Wednesday, September 2, 2009
Heroic female medic who ignored shrapnel embedded in her shoulder to save SEVEN soldiers during Taliban attack - Daily Mail
An heroic army medic treated seven injured comrades after a Taliban attack in Afghanistan despite being wounded with shrapnel herself, it emerged today.
Lance Corporal Sally Clarke, of 2 Rifles, ignored the searing pain caused by the shards embedded in her shoulder and back and set about treating the rest of her patrol.
The worst hit was Corporal Paul Mather who incredibly managed to radio instructions for jets circling above to open fire on Taliban insurgents despite bleeding heavily from wounds the size of his fist.
Corporal Mather, 28, and Lance Corporal Clarke, 22, from Cheltenham, were on patrol south of Sangin when insurgents fired rocket propelled grenades over a wall as soldiers dealt with an anti-tank mine.
Hot flying shrapnel sliced open Corporal Mather's body, leaving gaping holes across his arms, legs and buttocks.
He said: 'It hurt like hell, but once the explosions stopped and my hearing came back, I managed to climb through a ditch towards a group of soldiers treating other casualties.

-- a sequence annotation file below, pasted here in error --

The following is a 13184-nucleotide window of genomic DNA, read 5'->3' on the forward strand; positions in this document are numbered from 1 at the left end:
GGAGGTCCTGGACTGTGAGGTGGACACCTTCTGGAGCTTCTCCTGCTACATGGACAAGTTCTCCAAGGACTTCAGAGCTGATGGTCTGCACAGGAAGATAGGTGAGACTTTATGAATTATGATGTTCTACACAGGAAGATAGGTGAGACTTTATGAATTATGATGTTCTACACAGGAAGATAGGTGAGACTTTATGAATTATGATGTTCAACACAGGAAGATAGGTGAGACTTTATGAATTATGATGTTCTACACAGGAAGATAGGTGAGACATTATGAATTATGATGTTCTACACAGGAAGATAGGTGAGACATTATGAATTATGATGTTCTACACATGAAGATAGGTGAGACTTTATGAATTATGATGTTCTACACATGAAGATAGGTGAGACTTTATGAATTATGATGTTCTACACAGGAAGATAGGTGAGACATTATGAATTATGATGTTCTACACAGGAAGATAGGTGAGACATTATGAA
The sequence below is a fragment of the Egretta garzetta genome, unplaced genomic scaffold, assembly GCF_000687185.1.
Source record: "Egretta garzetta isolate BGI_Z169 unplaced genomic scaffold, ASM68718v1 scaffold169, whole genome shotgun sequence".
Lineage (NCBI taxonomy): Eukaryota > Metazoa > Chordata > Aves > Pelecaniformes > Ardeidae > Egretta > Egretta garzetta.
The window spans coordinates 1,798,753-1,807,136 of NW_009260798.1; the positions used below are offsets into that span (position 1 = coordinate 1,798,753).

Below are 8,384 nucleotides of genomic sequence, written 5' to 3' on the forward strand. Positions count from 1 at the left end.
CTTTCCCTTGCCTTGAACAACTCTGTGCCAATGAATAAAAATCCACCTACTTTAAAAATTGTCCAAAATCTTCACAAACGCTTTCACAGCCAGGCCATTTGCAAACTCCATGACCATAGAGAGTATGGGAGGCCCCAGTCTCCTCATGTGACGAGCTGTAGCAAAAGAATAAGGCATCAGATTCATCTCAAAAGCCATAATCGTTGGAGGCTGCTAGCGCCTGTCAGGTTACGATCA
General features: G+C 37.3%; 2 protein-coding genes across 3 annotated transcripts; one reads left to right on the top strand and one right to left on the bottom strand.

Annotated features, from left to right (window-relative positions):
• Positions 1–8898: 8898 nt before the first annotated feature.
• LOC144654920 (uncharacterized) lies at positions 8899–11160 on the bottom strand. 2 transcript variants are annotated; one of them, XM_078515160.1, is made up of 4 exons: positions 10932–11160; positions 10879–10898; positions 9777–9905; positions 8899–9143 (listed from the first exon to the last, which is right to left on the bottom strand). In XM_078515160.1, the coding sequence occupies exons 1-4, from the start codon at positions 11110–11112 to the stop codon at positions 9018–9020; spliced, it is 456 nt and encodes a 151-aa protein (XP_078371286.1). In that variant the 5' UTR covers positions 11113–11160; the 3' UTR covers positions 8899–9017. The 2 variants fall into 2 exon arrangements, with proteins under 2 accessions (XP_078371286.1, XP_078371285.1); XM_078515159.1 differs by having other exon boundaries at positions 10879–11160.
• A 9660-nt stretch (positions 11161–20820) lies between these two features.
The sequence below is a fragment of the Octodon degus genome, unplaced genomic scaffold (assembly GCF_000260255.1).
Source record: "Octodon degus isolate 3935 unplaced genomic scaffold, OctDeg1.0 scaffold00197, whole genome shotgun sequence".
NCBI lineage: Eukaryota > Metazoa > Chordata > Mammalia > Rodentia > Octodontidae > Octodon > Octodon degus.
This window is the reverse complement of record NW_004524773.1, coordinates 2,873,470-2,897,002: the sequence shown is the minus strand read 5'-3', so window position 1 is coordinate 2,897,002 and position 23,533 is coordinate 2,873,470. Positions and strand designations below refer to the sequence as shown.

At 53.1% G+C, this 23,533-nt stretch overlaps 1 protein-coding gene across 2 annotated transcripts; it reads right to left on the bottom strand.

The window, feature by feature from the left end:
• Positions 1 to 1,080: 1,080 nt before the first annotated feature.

'I had a hole in my left bicep, so the medics applied a field dressing and tourniquet to stem the blood flow.'
Despite being entitled to get out as soon as she was hit Lance Corporal Clarke refused, insisting she would not leave the patrol without a medic.
She said: 'I didn't feel like my injuries were bad enough to go back to the hospital, particularly as I was the only medic on the ground at the time.
'I couldn't leave them on their own - I came out here to support the troops on the ground and give them medical care when they needed it the most.'
Realising the jets and Apache attack helicopters above the patrol had seen the explosions and needed to know what had happened, Corporal Mather told one of the soldiers to take a smoke grenade and throw it into the compound where the grenades had come from.
'The pilot immediately picked up the smoke signal and I gave directions for a strike on to the compound,' said Mather.
He continued to radio instructions until he was on the helicopter where he finally took some morphine to ease the pain.
Corporal Mather is now recovering at home with his parents, Phil and Rose.
He said they were looking after him well and feeding him 'pizza and ice cream'.
Lance Corporal Clarke, who stayed on the ground and accompanied the rest of the patrol back to base, was later treated by a doctor in a medical aid post. She is due home within weeks to visit her parents Chris and Rosemary Clarke.